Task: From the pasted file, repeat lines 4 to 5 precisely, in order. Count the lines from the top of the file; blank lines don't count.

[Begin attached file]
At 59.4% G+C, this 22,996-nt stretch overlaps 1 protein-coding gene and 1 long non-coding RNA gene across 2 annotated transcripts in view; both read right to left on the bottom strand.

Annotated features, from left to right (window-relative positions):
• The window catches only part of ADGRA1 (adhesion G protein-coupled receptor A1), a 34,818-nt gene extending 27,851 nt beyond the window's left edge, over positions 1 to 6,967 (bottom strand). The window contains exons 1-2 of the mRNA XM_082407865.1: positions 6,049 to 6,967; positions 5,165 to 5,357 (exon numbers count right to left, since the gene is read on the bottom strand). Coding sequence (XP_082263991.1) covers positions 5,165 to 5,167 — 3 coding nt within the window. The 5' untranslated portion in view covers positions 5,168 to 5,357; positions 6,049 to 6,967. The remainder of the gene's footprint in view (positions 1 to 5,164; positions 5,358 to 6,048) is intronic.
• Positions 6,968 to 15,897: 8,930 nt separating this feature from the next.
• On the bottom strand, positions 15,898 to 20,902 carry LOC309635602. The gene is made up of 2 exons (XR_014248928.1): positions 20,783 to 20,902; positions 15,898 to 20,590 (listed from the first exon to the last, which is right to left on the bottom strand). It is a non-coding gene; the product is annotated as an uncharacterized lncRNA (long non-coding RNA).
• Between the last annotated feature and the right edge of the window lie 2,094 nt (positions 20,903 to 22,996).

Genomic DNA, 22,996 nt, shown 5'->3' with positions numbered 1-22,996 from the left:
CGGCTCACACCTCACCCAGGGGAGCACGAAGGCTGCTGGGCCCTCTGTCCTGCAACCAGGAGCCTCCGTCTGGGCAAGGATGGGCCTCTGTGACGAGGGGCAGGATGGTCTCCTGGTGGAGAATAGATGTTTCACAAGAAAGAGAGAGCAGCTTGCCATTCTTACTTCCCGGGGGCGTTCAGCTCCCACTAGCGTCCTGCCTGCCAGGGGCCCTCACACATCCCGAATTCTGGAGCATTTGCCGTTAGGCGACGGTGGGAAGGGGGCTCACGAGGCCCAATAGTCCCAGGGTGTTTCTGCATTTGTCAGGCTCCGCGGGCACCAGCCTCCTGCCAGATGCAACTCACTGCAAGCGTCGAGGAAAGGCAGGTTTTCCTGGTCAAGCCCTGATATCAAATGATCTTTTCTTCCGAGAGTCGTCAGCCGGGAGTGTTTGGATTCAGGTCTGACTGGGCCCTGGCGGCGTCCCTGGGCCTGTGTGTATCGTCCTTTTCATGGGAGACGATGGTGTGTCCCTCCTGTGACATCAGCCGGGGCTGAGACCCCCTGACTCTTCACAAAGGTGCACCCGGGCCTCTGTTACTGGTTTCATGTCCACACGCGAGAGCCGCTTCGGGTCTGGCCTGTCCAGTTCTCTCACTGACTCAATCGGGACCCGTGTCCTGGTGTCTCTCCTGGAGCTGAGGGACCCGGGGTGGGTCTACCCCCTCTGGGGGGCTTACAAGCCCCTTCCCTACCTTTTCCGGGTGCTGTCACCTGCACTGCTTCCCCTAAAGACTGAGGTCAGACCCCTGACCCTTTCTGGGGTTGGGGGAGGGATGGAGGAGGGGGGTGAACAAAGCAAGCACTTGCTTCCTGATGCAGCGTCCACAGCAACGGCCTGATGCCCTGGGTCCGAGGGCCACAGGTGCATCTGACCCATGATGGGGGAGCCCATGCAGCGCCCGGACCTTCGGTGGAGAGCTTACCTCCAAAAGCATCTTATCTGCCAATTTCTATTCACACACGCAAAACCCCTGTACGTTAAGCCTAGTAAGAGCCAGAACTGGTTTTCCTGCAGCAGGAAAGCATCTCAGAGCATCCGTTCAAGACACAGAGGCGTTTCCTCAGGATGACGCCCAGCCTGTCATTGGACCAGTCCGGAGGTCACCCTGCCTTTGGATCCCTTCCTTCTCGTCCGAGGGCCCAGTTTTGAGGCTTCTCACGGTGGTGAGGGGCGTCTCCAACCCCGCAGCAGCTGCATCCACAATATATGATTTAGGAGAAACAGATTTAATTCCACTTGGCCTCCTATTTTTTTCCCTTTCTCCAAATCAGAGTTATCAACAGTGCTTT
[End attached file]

• Positions 6,968 to 15,897: 8,930 nt separating this feature from the next.
• On the bottom strand, positions 15,898 to 20,902 carry LOC309635602. The gene is made up of 2 exons (XR_014248928.1): positions 20,783 to 20,902; positions 15,898 to 20,590 (listed from the first exon to the last, which is right to left on the bottom strand). It is a non-coding gene; the product is annotated as an uncharacterized lncRNA (long non-coding RNA).